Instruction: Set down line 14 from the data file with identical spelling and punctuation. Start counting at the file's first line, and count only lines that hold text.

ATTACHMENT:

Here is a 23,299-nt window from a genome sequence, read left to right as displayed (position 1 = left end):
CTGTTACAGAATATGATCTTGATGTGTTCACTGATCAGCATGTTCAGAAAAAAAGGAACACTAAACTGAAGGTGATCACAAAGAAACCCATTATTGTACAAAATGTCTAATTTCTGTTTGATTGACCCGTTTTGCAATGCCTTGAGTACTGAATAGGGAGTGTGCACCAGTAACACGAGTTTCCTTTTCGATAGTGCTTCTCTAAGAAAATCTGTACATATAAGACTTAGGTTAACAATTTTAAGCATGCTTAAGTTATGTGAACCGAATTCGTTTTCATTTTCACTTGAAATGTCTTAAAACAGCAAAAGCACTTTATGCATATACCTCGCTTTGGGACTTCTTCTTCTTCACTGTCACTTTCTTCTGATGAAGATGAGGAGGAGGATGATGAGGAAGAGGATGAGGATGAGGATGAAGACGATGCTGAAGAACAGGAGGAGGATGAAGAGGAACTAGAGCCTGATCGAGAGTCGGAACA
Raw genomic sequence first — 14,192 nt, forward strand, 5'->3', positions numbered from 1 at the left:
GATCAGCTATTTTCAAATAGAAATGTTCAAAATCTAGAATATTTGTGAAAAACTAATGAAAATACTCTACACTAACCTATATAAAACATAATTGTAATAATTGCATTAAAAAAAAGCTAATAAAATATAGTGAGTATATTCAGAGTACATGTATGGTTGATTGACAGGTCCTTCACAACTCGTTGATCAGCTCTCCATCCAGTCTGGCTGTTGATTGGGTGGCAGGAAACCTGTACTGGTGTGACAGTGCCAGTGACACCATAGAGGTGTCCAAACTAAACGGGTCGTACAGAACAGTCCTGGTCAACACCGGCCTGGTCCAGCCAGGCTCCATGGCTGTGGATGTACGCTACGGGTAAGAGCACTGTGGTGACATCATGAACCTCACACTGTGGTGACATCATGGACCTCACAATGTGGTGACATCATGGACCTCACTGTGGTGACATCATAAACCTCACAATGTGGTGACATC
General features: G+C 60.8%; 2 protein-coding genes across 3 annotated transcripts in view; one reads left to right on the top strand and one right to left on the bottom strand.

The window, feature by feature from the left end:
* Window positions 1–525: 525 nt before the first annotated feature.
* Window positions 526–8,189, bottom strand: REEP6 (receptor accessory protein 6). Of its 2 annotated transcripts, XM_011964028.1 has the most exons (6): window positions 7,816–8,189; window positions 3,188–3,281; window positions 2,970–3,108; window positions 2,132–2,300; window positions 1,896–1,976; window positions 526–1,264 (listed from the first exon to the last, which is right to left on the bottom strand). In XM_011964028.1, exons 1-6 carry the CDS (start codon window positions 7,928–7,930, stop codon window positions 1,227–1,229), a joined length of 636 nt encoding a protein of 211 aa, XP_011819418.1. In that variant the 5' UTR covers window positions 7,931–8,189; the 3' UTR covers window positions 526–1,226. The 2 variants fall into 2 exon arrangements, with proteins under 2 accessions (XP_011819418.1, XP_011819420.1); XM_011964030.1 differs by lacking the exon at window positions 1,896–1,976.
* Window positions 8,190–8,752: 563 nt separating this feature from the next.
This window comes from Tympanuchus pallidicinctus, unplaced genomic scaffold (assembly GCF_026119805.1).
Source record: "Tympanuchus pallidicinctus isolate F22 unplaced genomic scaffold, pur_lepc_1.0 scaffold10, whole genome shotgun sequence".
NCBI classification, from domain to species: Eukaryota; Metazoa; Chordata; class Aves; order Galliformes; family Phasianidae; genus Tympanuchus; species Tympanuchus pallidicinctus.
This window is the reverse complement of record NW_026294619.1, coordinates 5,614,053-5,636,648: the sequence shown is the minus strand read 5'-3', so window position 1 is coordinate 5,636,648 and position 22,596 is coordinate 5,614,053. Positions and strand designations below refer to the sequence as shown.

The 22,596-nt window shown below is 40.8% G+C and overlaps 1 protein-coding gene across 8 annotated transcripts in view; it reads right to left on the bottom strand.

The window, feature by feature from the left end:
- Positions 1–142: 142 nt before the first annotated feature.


The 22,596-nt window shown below is 40.8% G+C and overlaps 1 protein-coding gene across 8 annotated transcripts in view; it reads right to left on the bottom strand.